Yellow fever is a disease caused by the yellow fever virus. It is spread by infected mosquitoes in tropical and subtropical regions of Africa and South America. Illness ranges from fever to bleeding and jaundice (yellowing skin or eyes). A vaccine is available and recommended for most people who plan to travel to areas with yellow fever risk.
Maps of regions with yellow fever risk are on CDC's website:
Washington State does not have the type of mosquitoes known to carry the yellow fever virus. Residents of Washington are mainly at risk of being infected if they travel to areas with ongoing mosquito transmission of the virus and haven't been vaccinated against the virus.
Most people infected with yellow fever have mild or no symptoms. If symptoms do occur, they usually appear between 3 to 6 days from the mosquito bite. Initial symptoms commonly include:
- sudden fever
- severe headache
- back pain
- muscle aches
Most people with these symptoms improve within a week. One in seven people will feel better for a few hours or a day, but then develop more severe disease, which includes symptoms such as high fever, jaundice (yellow skin or eyes), and bleeding, and eventually shock and organ failure. Among those who develop severe disease, 30 percent to 60 percent die.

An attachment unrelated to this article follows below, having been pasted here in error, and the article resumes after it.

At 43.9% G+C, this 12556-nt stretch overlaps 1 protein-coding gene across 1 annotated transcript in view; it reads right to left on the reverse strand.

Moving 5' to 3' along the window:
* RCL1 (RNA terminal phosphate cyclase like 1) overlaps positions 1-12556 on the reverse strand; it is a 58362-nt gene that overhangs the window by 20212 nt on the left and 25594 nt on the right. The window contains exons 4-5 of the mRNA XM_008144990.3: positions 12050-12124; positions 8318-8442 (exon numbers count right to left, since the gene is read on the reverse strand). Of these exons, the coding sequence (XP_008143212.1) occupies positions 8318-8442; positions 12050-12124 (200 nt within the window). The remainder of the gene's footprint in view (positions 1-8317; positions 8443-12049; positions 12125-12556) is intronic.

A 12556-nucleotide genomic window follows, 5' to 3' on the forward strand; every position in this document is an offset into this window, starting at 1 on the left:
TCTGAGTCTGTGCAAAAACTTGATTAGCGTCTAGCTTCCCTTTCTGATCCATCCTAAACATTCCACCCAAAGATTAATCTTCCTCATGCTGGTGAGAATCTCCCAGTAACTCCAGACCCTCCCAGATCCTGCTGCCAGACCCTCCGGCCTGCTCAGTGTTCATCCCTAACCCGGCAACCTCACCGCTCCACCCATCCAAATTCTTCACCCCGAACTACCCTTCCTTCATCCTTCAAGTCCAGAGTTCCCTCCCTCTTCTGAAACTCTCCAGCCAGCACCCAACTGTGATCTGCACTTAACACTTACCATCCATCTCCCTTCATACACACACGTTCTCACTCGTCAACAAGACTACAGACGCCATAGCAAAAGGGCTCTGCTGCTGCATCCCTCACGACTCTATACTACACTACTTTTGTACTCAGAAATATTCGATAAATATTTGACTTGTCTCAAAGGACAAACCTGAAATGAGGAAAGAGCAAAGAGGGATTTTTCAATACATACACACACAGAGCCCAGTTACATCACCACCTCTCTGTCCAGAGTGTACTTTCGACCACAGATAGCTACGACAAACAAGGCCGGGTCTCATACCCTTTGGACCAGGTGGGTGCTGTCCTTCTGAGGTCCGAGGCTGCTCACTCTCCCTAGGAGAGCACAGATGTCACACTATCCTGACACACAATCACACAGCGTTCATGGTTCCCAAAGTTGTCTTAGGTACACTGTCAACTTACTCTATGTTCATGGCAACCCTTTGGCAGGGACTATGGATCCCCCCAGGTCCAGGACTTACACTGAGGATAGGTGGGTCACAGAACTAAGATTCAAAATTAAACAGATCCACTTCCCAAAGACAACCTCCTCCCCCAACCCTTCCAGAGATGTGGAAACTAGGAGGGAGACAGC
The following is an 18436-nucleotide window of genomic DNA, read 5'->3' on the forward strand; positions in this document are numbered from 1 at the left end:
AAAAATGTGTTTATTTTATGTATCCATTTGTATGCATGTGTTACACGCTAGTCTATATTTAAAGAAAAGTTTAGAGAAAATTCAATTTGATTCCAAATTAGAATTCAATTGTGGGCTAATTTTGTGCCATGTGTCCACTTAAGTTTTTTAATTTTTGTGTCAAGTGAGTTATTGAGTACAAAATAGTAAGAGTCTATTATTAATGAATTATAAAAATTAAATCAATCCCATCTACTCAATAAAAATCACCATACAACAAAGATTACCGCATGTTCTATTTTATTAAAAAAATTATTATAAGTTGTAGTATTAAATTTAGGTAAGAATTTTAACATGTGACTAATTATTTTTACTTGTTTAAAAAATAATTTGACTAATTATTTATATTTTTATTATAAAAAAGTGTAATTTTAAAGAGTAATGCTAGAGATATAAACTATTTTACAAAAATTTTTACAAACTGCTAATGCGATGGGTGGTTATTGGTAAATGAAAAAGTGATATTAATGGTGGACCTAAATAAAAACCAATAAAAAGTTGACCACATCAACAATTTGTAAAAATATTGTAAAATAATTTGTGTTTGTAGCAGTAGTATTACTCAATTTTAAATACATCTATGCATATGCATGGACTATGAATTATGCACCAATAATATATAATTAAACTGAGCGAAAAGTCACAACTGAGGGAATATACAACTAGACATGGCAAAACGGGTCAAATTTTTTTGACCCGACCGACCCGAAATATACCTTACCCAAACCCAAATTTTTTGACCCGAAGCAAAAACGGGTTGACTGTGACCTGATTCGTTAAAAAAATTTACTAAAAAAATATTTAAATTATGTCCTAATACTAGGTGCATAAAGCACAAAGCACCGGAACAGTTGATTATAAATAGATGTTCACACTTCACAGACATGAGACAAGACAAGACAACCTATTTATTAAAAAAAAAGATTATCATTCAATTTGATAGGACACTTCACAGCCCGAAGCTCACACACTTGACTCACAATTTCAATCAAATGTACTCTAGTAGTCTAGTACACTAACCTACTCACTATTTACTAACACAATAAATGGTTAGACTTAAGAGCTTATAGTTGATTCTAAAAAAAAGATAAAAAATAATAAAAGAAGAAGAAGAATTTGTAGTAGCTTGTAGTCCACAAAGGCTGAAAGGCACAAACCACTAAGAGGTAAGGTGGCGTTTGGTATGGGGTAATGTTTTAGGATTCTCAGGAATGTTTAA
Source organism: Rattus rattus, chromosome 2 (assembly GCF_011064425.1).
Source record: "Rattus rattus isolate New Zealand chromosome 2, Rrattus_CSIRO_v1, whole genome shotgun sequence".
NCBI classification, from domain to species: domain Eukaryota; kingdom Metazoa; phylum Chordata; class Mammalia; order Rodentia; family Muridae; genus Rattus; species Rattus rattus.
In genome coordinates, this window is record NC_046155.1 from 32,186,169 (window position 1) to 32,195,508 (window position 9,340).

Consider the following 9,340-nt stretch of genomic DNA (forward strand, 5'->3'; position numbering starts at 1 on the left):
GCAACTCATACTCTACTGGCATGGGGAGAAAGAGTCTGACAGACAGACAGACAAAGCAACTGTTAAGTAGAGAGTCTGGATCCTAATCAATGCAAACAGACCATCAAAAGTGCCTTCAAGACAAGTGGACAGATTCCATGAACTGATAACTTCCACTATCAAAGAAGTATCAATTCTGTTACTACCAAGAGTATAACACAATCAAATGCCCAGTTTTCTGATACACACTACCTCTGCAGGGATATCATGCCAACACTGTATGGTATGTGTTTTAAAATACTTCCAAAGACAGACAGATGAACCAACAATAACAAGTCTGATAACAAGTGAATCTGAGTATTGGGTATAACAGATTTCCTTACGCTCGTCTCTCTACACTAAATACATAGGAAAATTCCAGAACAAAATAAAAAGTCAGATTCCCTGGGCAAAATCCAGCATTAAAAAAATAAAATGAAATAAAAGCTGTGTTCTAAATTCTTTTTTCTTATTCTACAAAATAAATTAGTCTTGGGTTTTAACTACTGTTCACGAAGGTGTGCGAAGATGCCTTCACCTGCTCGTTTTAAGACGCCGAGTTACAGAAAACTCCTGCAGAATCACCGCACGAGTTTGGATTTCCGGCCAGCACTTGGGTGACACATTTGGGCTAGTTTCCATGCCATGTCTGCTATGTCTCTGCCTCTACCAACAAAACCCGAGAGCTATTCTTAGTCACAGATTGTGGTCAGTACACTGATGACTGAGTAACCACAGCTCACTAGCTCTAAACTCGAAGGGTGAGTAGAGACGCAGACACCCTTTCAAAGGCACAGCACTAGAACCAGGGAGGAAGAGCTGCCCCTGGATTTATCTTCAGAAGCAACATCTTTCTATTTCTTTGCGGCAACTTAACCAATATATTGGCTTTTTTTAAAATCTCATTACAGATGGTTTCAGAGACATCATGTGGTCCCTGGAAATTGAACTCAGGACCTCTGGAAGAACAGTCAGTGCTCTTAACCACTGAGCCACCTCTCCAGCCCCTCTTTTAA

Anyone who develops symptoms consistent with yellow fever after traveling to or living in an area at risk for yellow fever should avoid nonsteroidal anti-inflammatory drugs (e.g. aspirin, ibuprofen, or naproxen) and visit their healthcare provider.
Yellow fever vaccine
Yellow fever vaccine is recommended for persons aged 9 months or older who are living in or traveling to areas with risk of yellow fever virus transmission, such as places in Africa and South America.
Certain countries also require proof of yellow fever vaccination for entry. Vaccination requirements and recommendations for specific countries are available on CDC's Travelers' Health webpage.
For more information on vaccinations for travelers, visit DOH's Travel Immunizations webpage.
Avoid mosquito bites
Protect yourself and your family from mosquito bites while traveling to areas with risk of yellow fever transmission.
- Using insect repellants registered with the Environmental Protection Agency (EPA). Find the repellent that is right for you.
- Dressing yourself and family members in clothing that covers arms and legs to reduce mosquito bites.
- Covering cribs, strollers, and baby carriers with mosquito netting.
- Sleeping under mosquito nets or in rooms with screens on windows and doors.
Washington State Department of Health information
- For Healthcare Providers: Becoming a certified provider for yellow fever vaccine in WA State
- Travel Immunizations
- Yellow Fever Reporting Requirements For Healthcare Providers
- Guideline for Local Health Jurisdictions (PDF)